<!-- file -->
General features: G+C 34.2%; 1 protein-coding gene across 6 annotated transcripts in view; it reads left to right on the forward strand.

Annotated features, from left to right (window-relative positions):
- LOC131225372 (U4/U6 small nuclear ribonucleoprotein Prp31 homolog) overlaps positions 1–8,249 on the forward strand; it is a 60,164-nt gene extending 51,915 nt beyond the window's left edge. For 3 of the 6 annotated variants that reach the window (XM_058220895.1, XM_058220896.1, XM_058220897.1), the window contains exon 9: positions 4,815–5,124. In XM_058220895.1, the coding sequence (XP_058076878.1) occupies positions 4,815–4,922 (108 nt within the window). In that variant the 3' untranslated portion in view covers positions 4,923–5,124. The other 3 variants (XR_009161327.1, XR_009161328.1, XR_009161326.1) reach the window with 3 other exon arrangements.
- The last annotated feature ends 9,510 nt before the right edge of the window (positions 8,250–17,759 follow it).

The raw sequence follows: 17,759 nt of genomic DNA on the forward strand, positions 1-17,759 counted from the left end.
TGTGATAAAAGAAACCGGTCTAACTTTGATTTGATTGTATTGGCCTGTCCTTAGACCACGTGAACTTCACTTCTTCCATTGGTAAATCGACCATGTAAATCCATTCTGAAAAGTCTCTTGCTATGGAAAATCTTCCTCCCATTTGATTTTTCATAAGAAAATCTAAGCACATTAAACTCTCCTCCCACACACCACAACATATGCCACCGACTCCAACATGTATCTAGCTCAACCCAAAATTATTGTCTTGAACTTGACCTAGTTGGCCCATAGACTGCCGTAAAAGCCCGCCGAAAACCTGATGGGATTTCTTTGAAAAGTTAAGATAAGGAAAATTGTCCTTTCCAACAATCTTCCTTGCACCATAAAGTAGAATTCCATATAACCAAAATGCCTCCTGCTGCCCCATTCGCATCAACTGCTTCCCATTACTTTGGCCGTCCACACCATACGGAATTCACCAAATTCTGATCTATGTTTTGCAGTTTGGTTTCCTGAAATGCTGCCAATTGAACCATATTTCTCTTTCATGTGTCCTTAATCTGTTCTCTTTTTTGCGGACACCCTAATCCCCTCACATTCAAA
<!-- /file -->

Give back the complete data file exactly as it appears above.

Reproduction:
General features: G+C 34.2%; 1 protein-coding gene across 6 annotated transcripts in view; it reads left to right on the forward strand.

Annotated features, from left to right (window-relative positions):
- LOC131225372 (U4/U6 small nuclear ribonucleoprotein Prp31 homolog) overlaps positions 1–8,249 on the forward strand; it is a 60,164-nt gene extending 51,915 nt beyond the window's left edge. For 3 of the 6 annotated variants that reach the window (XM_058220895.1, XM_058220896.1, XM_058220897.1), the window contains exon 9: positions 4,815–5,124. In XM_058220895.1, the coding sequence (XP_058076878.1) occupies positions 4,815–4,922 (108 nt within the window). In that variant the 3' untranslated portion in view covers positions 4,923–5,124. The other 3 variants (XR_009161327.1, XR_009161328.1, XR_009161326.1) reach the window with 3 other exon arrangements.
- The last annotated feature ends 9,510 nt before the right edge of the window (positions 8,250–17,759 follow it).

The raw sequence follows: 17,759 nt of genomic DNA on the forward strand, positions 1-17,759 counted from the left end.
TGTGATAAAAGAAACCGGTCTAACTTTGATTTGATTGTATTGGCCTGTCCTTAGACCACGTGAACTTCACTTCTTCCATTGGTAAATCGACCATGTAAATCCATTCTGAAAAGTCTCTTGCTATGGAAAATCTTCCTCCCATTTGATTTTTCATAAGAAAATCTAAGCACATTAAACTCTCCTCCCACACACCACAACATATGCCACCGACTCCAACATGTATCTAGCTCAACCCAAAATTATTGTCTTGAACTTGACCTAGTTGGCCCATAGACTGCCGTAAAAGCCCGCCGAAAACCTGATGGGATTTCTTTGAAAAGTTAAGATAAGGAAAATTGTCCTTTCCAACAATCTTCCTTGCACCATAAAGTAGAATTCCATATAACCAAAATGCCTCCTGCTGCCCCATTCGCATCAACTGCTTCCCATTACTTTGGCCGTCCACACCATACGGAATTCACCAAATTCTGATCTATGTTTTGCAGTTTGGTTTCCTGAAATGCTGCCAATTGAACCATATTTCTCTTTCATGTGTCCTTAATCTGTTCTCTTTTTTGCGGACACCCTAATCCCCTCACATTCAAA